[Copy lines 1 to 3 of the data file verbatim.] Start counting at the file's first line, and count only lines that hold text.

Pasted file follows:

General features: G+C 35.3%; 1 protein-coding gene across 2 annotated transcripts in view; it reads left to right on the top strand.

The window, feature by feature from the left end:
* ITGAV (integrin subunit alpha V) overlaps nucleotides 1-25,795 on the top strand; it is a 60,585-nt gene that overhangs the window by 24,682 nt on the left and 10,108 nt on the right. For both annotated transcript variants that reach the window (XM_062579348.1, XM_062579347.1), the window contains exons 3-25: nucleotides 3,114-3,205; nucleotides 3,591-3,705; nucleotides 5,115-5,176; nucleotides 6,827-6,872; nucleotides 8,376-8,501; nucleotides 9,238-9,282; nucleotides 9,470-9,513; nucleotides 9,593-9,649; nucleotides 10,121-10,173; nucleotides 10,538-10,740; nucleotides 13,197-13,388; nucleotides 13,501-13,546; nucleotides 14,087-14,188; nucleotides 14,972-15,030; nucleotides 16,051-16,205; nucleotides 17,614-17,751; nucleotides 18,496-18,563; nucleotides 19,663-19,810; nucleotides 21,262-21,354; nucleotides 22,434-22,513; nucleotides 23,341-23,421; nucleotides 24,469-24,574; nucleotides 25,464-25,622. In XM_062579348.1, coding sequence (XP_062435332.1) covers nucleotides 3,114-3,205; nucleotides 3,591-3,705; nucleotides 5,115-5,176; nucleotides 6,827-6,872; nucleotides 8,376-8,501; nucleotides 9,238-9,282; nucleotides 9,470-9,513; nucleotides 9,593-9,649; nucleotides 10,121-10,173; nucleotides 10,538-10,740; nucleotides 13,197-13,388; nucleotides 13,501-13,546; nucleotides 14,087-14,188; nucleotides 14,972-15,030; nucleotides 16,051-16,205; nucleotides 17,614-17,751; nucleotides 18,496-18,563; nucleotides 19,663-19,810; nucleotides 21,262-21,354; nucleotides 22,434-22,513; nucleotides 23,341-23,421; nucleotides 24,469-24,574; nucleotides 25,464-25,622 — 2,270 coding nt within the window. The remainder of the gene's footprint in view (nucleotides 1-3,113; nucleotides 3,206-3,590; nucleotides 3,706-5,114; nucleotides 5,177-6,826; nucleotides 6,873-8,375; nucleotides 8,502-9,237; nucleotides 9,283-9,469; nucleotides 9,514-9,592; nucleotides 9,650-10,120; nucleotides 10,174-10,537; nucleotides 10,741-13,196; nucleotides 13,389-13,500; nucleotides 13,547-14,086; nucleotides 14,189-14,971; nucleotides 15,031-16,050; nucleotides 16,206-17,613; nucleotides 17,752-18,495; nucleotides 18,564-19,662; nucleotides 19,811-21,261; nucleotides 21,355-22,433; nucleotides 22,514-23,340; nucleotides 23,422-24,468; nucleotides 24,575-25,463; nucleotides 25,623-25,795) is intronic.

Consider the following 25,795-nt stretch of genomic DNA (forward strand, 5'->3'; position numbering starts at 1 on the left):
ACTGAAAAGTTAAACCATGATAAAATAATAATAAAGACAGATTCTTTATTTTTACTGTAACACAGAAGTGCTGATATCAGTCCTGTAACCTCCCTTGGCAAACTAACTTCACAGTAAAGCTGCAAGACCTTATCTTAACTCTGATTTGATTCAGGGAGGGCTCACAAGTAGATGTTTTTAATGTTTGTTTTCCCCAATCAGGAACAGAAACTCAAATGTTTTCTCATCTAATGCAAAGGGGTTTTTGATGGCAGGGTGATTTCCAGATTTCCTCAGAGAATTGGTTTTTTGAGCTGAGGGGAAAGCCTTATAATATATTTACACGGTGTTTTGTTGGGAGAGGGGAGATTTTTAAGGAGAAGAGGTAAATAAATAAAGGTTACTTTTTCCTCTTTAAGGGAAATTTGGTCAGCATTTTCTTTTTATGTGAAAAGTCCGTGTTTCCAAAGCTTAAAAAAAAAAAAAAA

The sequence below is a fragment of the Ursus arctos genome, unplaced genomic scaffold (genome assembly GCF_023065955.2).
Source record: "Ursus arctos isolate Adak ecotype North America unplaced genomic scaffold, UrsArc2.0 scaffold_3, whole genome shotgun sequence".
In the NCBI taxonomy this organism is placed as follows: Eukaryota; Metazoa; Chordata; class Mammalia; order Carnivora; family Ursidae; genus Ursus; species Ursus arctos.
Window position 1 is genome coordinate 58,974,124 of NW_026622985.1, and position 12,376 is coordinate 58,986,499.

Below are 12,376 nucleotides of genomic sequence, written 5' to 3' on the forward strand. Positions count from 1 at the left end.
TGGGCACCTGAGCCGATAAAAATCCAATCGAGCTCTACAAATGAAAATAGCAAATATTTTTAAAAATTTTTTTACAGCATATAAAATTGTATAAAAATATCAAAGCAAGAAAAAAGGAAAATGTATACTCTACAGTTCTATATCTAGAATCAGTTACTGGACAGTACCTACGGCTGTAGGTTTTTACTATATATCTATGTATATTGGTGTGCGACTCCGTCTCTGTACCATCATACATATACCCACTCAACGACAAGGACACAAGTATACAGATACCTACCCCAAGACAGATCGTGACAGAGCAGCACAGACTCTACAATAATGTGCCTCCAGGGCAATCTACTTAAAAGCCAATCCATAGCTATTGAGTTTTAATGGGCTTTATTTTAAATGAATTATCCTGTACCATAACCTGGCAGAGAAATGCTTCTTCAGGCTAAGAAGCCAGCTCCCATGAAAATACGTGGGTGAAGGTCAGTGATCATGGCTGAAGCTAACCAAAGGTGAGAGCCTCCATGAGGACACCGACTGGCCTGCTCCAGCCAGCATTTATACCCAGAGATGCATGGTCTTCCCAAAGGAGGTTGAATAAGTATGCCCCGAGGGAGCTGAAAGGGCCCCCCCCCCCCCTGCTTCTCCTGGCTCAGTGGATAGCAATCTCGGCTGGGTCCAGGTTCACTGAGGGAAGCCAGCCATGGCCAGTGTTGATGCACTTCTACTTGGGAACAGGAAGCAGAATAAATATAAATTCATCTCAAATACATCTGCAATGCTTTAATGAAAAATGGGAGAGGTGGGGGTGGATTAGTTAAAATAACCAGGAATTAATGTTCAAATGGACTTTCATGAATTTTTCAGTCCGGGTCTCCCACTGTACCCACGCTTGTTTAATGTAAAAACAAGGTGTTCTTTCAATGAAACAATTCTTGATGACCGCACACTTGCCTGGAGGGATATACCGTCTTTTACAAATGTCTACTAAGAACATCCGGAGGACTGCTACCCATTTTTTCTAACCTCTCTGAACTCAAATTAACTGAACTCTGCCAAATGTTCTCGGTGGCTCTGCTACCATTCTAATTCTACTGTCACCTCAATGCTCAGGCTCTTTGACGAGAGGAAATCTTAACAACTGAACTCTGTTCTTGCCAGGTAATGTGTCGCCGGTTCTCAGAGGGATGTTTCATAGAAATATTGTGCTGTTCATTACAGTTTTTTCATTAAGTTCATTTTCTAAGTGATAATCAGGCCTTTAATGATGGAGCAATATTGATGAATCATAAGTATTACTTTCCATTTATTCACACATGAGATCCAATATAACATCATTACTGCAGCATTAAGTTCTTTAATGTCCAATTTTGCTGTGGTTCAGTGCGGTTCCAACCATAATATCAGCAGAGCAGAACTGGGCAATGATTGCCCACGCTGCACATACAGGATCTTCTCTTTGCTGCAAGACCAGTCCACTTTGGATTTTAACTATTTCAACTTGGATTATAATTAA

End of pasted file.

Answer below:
General features: G+C 35.3%; 1 protein-coding gene across 2 annotated transcripts in view; it reads left to right on the top strand.

The window, feature by feature from the left end:
* ITGAV (integrin subunit alpha V) overlaps nucleotides 1-25,795 on the top strand; it is a 60,585-nt gene that overhangs the window by 24,682 nt on the left and 10,108 nt on the right. For both annotated transcript variants that reach the window (XM_062579348.1, XM_062579347.1), the window contains exons 3-25: nucleotides 3,114-3,205; nucleotides 3,591-3,705; nucleotides 5,115-5,176; nucleotides 6,827-6,872; nucleotides 8,376-8,501; nucleotides 9,238-9,282; nucleotides 9,470-9,513; nucleotides 9,593-9,649; nucleotides 10,121-10,173; nucleotides 10,538-10,740; nucleotides 13,197-13,388; nucleotides 13,501-13,546; nucleotides 14,087-14,188; nucleotides 14,972-15,030; nucleotides 16,051-16,205; nucleotides 17,614-17,751; nucleotides 18,496-18,563; nucleotides 19,663-19,810; nucleotides 21,262-21,354; nucleotides 22,434-22,513; nucleotides 23,341-23,421; nucleotides 24,469-24,574; nucleotides 25,464-25,622. In XM_062579348.1, coding sequence (XP_062435332.1) covers nucleotides 3,114-3,205; nucleotides 3,591-3,705; nucleotides 5,115-5,176; nucleotides 6,827-6,872; nucleotides 8,376-8,501; nucleotides 9,238-9,282; nucleotides 9,470-9,513; nucleotides 9,593-9,649; nucleotides 10,121-10,173; nucleotides 10,538-10,740; nucleotides 13,197-13,388; nucleotides 13,501-13,546; nucleotides 14,087-14,188; nucleotides 14,972-15,030; nucleotides 16,051-16,205; nucleotides 17,614-17,751; nucleotides 18,496-18,563; nucleotides 19,663-19,810; nucleotides 21,262-21,354; nucleotides 22,434-22,513; nucleotides 23,341-23,421; nucleotides 24,469-24,574; nucleotides 25,464-25,622 — 2,270 coding nt within the window. The remainder of the gene's footprint in view (nucleotides 1-3,113; nucleotides 3,206-3,590; nucleotides 3,706-5,114; nucleotides 5,177-6,826; nucleotides 6,873-8,375; nucleotides 8,502-9,237; nucleotides 9,283-9,469; nucleotides 9,514-9,592; nucleotides 9,650-10,120; nucleotides 10,174-10,537; nucleotides 10,741-13,196; nucleotides 13,389-13,500; nucleotides 13,547-14,086; nucleotides 14,189-14,971; nucleotides 15,031-16,050; nucleotides 16,206-17,613; nucleotides 17,752-18,495; nucleotides 18,564-19,662; nucleotides 19,811-21,261; nucleotides 21,355-22,433; nucleotides 22,514-23,340; nucleotides 23,422-24,468; nucleotides 24,575-25,463; nucleotides 25,623-25,795) is intronic.